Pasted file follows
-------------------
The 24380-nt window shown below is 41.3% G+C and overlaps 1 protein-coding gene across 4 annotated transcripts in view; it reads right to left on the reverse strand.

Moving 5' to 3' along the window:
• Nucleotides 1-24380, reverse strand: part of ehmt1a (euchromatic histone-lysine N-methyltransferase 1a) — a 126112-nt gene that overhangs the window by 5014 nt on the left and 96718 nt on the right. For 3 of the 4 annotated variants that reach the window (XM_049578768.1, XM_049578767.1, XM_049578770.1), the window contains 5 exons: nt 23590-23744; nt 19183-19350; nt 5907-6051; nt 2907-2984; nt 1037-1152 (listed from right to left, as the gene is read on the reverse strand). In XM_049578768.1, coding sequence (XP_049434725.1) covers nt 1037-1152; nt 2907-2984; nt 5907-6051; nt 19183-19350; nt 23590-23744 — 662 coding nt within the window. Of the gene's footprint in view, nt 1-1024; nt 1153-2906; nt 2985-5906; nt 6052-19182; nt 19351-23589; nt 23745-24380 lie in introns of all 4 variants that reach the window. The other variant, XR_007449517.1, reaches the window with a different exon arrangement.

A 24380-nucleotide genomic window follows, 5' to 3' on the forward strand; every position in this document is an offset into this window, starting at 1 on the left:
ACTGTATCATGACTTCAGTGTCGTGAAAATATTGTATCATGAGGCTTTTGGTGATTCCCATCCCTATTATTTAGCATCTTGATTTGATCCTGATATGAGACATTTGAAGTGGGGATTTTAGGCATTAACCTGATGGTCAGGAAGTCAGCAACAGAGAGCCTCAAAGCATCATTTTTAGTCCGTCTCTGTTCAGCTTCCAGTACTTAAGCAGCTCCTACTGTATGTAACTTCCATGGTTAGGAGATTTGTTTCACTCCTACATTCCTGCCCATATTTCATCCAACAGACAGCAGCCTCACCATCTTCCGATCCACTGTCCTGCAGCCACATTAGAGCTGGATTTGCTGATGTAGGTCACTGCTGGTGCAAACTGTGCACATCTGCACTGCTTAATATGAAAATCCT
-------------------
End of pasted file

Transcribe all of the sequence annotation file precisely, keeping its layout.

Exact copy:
The 24380-nt window shown below is 41.3% G+C and overlaps 1 protein-coding gene across 4 annotated transcripts in view; it reads right to left on the reverse strand.

Moving 5' to 3' along the window:
• Nucleotides 1-24380, reverse strand: part of ehmt1a (euchromatic histone-lysine N-methyltransferase 1a) — a 126112-nt gene that overhangs the window by 5014 nt on the left and 96718 nt on the right. For 3 of the 4 annotated variants that reach the window (XM_049578768.1, XM_049578767.1, XM_049578770.1), the window contains 5 exons: nt 23590-23744; nt 19183-19350; nt 5907-6051; nt 2907-2984; nt 1037-1152 (listed from right to left, as the gene is read on the reverse strand). In XM_049578768.1, coding sequence (XP_049434725.1) covers nt 1037-1152; nt 2907-2984; nt 5907-6051; nt 19183-19350; nt 23590-23744 — 662 coding nt within the window. Of the gene's footprint in view, nt 1-1024; nt 1153-2906; nt 2985-5906; nt 6052-19182; nt 19351-23589; nt 23745-24380 lie in introns of all 4 variants that reach the window. The other variant, XR_007449517.1, reaches the window with a different exon arrangement.

A 24380-nucleotide genomic window follows, 5' to 3' on the forward strand; every position in this document is an offset into this window, starting at 1 on the left:
ACTGTATCATGACTTCAGTGTCGTGAAAATATTGTATCATGAGGCTTTTGGTGATTCCCATCCCTATTATTTAGCATCTTGATTTGATCCTGATATGAGACATTTGAAGTGGGGATTTTAGGCATTAACCTGATGGTCAGGAAGTCAGCAACAGAGAGCCTCAAAGCATCATTTTTAGTCCGTCTCTGTTCAGCTTCCAGTACTTAAGCAGCTCCTACTGTATGTAACTTCCATGGTTAGGAGATTTGTTTCACTCCTACATTCCTGCCCATATTTCATCCAACAGACAGCAGCCTCACCATCTTCCGATCCACTGTCCTGCAGCCACATTAGAGCTGGATTTGCTGATGTAGGTCACTGCTGGTGCAAACTGTGCACATCTGCACTGCTTAATATGAAAATCCT